When I was a member of a gym, I often attended a weight-lifting class. The 60-minute class consisted of a series of moves led by an instructor that exercised the major muscles. The different exercise sequences (such as squats or abs) were set to various songs. We’d stop after each song, readjust our weight for the upcoming exercises for a specific muscle group, grab a quick drink of water, and get back to lifting (or pulling or whatever physical exertion the routine called for).
But one time when I attended one of these sessions, the power went off in the whole building. Fortunately, the classroom where we were lifting weights was really light since there was a bank of windows on one side so the teacher decided to keep the class going. Her decision felt like a ton of bricks, literally, because those weights that were so easy to lift to a bouncy musical number by Beyonce suddenly felt like dead weight. I never had attended a class that seemed to last longer (and it only went on the regulation amount of time).
It turns out that I’m not alone in experiencing the power of music when exercising. Nicole Harmon and Dr. Len Kravitz reviewed the research about music’s impact on an exercise program for the September 2007 issue of IDEA Fitness Journal. “A review of the research confirms—and adds to—many of the experiences fitness professionals have had when using music in exercise and movement therapy programs,” the pair wrote. They found that exercise reduced the person’s feeling of fatigue while increasing their level of psychological arousal. Music also can trigger a physiological relaxation response and can help improve motor coordination. “Although the research is somewhat conflicting when it comes to measuring the extent to which music can enhance maximal and near-maximal exercise performance, it does seem clear that stimulative, self-chosen music can provide an acute incentive to male and female exercisers of all ages and abilities,” Harmon and Kravitz wrote. “In addition, as more understanding evolves, the future looks very hopeful for individuals with some motor behavior and/or neuromuscular disturbances to improve their motor skill ability through the use of auditory rhythmic stimuli.”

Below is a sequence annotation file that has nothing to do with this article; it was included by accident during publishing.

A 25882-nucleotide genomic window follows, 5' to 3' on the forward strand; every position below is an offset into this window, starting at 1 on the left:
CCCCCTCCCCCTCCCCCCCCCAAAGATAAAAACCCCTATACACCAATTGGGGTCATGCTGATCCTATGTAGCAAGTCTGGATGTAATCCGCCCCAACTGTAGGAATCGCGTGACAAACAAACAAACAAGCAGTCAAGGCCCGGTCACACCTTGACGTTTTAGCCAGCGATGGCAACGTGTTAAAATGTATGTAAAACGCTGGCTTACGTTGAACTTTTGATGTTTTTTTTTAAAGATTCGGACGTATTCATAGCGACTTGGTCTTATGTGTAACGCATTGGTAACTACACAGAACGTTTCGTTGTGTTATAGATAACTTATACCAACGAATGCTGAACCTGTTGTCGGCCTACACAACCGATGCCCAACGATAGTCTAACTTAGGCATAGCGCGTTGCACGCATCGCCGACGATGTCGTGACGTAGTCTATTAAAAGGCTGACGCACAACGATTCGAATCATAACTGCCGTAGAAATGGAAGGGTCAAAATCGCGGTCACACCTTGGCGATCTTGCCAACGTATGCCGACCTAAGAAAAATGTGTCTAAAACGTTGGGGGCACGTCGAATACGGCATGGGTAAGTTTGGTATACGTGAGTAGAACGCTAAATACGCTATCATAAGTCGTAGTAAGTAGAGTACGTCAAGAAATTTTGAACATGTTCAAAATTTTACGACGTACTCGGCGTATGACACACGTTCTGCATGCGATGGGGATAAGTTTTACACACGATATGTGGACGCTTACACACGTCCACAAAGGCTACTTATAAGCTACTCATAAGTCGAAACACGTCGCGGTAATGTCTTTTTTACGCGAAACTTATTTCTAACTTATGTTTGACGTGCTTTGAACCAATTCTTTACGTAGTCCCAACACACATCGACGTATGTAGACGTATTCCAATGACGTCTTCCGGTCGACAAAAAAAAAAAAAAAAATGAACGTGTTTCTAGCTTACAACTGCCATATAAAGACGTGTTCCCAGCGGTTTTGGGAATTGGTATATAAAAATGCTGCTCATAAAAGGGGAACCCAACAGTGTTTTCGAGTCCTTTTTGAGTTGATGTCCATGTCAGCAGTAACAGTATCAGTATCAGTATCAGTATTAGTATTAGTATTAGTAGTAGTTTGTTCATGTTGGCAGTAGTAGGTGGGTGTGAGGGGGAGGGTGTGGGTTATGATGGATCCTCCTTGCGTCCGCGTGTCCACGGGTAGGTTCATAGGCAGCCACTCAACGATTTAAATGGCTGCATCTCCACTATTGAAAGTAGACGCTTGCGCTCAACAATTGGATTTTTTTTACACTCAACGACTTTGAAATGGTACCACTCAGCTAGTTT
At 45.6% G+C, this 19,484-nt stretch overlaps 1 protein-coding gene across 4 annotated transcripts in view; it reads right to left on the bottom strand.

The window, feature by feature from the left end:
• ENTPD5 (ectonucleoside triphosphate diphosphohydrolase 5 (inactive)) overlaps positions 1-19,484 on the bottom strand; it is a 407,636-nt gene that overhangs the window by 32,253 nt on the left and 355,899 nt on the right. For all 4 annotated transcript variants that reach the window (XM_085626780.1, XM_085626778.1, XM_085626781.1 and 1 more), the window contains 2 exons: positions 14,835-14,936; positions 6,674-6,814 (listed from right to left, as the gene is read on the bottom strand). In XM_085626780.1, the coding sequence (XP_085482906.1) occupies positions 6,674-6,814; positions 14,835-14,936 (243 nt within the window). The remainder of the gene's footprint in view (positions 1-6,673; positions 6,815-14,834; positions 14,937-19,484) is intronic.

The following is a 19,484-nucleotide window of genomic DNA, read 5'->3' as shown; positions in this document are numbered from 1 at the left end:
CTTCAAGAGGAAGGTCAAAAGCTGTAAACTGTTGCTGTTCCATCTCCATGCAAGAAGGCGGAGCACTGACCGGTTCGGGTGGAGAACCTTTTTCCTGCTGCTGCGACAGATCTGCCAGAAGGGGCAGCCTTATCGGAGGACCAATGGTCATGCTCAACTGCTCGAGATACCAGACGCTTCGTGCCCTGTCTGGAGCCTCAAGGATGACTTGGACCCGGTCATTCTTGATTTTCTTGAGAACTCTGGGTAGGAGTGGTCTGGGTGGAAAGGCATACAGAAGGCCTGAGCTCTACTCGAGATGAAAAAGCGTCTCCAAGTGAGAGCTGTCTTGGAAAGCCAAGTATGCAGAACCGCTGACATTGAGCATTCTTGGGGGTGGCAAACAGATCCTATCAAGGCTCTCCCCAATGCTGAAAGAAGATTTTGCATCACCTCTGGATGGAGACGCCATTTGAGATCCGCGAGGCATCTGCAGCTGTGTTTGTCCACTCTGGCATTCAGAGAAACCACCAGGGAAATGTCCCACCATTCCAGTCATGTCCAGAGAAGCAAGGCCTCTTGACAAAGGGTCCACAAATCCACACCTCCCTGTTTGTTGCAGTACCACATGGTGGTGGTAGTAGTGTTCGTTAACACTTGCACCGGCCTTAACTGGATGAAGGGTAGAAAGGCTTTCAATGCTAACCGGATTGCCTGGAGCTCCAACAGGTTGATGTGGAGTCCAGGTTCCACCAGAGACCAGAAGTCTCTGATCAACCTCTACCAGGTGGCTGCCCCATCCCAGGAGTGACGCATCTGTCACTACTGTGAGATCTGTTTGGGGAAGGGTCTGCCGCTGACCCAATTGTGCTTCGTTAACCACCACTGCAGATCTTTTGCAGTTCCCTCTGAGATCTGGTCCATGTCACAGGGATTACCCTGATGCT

So how should you pick your exercise music? In a story for Fitnessvenues.com, Dr. C.I. Karageorghis, an accredited sport and exercise psychologist for Brunel University, recommended that the music you exercise to should have strong rhythmic qualities that match your activity and a tempo that matches the predicted heart rate. You should also pick music in which the melody and harmony energizes the listener and increases the vigor of the exercise. The lyrics of the exercise or the association of the exercise can make a big difference in motivating you to keep going. (One of my favorites, admitted an oldie, is “I’m Excited” by the Pointer Sisters if I need a good cardio workout.) He also suggests that you exercise to a variety of music to maintain your interest in your fitness effort. The music’s volume should be loud enough not to be masked by the exercise environment. Finally, if you’re synchronizing your music with your exercise, pick a tempo that marches your preferred rate of exercise.
One downside to listening to music while exercise can be the risk to your hearing, thanks to MP3 players. You need to really be careful when using these music players since listening to music at a high volume through the earbuds can damage your hearing. “Chainsaws and motorcycle engines create about 100 decibels of sound. That much sound can start to damage a person's ears after less than half an hour,” Kidshealth.org warns. “An MP3 player at 70% of its top volume is about 85 decibels. Turning the volume up and listening for long periods of time can put you in real danger of permanent hearing loss.”
Published On: January 17, 2012